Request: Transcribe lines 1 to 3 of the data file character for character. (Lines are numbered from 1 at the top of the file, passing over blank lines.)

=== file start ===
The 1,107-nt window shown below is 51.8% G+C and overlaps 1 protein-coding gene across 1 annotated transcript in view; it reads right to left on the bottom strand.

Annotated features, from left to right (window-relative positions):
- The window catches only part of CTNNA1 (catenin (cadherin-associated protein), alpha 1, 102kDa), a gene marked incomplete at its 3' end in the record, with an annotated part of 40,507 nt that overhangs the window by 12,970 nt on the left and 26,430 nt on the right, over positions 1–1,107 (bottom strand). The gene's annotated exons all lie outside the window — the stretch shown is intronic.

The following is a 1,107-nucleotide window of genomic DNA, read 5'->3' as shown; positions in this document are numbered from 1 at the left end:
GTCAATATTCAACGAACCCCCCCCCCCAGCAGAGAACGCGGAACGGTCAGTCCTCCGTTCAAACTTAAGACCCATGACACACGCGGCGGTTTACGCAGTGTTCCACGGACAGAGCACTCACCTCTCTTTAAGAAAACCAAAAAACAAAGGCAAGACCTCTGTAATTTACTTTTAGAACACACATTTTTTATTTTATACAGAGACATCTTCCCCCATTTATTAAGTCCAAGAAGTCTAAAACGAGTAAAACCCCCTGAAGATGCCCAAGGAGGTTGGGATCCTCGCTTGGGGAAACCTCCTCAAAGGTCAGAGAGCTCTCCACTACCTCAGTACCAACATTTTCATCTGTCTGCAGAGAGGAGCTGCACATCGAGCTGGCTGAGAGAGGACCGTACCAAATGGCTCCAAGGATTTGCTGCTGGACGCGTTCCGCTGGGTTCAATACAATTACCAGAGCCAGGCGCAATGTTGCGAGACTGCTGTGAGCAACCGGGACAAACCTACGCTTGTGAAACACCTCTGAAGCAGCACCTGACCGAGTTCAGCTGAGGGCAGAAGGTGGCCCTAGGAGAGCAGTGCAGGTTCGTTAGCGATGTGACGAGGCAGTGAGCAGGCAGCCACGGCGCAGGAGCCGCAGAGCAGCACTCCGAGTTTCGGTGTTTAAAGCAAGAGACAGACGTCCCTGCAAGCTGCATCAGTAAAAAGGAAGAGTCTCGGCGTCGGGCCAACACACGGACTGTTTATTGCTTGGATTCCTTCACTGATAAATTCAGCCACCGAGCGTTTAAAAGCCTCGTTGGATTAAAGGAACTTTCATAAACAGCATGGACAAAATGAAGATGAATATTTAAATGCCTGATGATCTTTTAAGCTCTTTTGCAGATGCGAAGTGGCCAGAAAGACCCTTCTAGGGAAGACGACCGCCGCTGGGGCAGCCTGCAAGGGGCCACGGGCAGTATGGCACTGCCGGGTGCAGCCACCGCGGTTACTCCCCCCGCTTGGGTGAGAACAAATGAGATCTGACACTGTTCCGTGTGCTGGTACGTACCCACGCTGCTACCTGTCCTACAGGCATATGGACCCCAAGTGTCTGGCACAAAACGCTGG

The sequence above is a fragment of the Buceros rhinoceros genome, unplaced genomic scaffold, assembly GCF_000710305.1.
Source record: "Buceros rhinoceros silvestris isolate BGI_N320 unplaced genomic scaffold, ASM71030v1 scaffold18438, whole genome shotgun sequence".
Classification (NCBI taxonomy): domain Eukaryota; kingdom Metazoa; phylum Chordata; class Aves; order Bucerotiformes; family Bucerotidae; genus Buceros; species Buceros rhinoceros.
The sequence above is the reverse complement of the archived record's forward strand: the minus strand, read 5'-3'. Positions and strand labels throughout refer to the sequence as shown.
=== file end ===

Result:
The 1,107-nt window shown below is 51.8% G+C and overlaps 1 protein-coding gene across 1 annotated transcript in view; it reads right to left on the bottom strand.

Annotated features, from left to right (window-relative positions):
- The window catches only part of CTNNA1 (catenin (cadherin-associated protein), alpha 1, 102kDa), a gene marked incomplete at its 3' end in the record, with an annotated part of 40,507 nt that overhangs the window by 12,970 nt on the left and 26,430 nt on the right, over positions 1–1,107 (bottom strand). The gene's annotated exons all lie outside the window — the stretch shown is intronic.